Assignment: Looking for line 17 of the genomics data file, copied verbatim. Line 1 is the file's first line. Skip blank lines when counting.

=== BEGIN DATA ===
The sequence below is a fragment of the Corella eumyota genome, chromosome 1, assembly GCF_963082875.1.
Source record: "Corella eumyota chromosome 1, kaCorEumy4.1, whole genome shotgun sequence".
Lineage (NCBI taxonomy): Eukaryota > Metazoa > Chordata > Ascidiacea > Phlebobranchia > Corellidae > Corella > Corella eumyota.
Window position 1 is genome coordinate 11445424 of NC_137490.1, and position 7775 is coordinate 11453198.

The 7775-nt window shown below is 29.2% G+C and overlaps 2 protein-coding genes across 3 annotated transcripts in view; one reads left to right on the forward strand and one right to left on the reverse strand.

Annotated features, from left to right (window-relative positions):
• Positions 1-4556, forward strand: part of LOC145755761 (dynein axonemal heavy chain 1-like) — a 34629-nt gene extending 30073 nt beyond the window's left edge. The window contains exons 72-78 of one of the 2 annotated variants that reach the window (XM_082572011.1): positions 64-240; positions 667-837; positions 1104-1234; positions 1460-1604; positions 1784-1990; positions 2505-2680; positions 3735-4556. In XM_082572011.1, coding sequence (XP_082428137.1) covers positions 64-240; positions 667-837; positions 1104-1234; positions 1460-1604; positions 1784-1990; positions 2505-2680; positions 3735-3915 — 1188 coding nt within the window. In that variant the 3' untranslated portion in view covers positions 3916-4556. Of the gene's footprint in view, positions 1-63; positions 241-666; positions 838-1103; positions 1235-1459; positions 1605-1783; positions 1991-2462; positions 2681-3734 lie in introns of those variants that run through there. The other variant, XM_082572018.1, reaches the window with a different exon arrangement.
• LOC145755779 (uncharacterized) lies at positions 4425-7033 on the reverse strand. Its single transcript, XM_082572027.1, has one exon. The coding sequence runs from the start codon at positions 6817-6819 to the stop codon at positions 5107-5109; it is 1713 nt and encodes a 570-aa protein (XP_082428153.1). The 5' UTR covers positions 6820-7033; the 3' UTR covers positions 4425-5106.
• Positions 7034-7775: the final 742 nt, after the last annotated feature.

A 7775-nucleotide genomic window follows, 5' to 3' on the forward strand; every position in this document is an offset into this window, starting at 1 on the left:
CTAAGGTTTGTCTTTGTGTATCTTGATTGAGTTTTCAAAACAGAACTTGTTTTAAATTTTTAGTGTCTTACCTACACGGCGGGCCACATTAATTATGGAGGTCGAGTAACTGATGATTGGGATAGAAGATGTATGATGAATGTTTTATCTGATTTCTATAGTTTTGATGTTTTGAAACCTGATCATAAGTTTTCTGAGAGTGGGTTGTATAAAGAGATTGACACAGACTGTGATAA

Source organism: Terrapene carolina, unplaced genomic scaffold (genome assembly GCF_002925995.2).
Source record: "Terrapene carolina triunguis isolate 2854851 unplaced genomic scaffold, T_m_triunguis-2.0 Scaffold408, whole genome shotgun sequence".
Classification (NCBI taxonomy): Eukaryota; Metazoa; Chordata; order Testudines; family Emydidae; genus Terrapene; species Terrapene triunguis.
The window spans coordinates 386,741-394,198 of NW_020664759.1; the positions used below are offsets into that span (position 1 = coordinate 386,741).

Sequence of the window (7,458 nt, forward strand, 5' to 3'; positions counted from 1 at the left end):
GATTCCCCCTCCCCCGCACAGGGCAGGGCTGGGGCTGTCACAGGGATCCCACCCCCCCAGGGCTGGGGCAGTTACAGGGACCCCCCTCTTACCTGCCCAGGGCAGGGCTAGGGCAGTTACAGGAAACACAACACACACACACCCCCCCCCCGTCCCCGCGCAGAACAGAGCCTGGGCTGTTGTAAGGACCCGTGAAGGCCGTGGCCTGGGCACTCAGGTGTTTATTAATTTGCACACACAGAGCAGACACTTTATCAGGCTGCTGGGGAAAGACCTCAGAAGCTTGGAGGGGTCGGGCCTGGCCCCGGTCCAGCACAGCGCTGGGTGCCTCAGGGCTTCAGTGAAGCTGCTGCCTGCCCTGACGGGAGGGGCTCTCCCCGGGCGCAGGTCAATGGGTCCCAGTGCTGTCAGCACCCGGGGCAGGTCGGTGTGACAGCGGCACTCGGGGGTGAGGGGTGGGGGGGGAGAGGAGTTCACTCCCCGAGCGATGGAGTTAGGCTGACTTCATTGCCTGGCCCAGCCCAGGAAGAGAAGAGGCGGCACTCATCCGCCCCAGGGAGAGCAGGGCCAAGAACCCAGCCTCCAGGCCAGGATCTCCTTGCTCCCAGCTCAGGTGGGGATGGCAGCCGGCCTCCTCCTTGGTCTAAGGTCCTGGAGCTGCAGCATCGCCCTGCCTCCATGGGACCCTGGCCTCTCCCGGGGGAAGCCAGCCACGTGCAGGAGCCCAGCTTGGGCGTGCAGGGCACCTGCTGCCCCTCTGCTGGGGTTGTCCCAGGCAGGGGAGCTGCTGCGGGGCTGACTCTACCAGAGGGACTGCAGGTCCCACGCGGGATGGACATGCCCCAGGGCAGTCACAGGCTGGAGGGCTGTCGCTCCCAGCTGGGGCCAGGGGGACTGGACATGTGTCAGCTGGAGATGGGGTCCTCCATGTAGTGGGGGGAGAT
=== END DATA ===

GATTCCCCCTCCCCCGCACAGGGCAGGGCTGGGGCTGTCACAGGGATCCCACCCCCCCAGGGCTGGGGCAGTTACAGGGACCCCCCTCTTACCTGCCCAGGGCAGGGCTAGGGCAGTTACAGGAAACACAACACACACACACCCCCCCCCCGTCCCCGCGCAGAACAGAGCCTGGGCTGTTGTAAGGACCCGTGAAGGCCGTGGCCTGGGCACTCAGGTGTTTATTAATTTGCACACACAGAGCAGACACTTTATCAGGCTGCTGGGGAAAGACCTCAGAAGCTTGGAGGGGTCGGGCCTGGCCCCGGTCCAGCACAGCGCTGGGTGCCTCAGGGCTTCAGTGAAGCTGCTGCCTGCCCTGACGGGAGGGGCTCTCCCCGGGCGCAGGTCAATGGGTCCCAGTGCTGTCAGCACCCGGGGCAGGTCGGTGTGACAGCGGCACTCGGGGGTGAGGGGTGGGGGGGGAGAGGAGTTCACTCCCCGAGCGATGGAGTTAGGCTGACTTCATTGCCTGGCCCAGCCCAGGAAGAGAAGAGGCGGCACTCATCCGCCCCAGGGAGAGCAGGGCCAAGAACCCAGCCTCCAGGCCAGGATCTCCTTGCTCCCAGCTCAGGTGGGGATGGCAGCCGGCCTCCTCCTTGGTCTAAGGTCCTGGAGCTGCAGCATCGCCCTGCCTCCATGGGACCCTGGCCTCTCCCGGGGGAAGCCAGCCACGTGCAGGAGCCCAGCTTGGGCGTGCAGGGCACCTGCTGCCCCTCTGCTGGGGTTGTCCCAGGCAGGGGAGCTGCTGCGGGGCTGACTCTACCAGAGGGACTGCAGGTCCCACGCGGGATGGACATGCCCCAGGGCAGTCACAGGCTGGAGGGCTGTCGCTCCCAGCTGGGGCCAGGGGGACTGGACATGTGTCAGCTGGAGATGGGGTCCTCCATGTAGTGGGGGGAGAT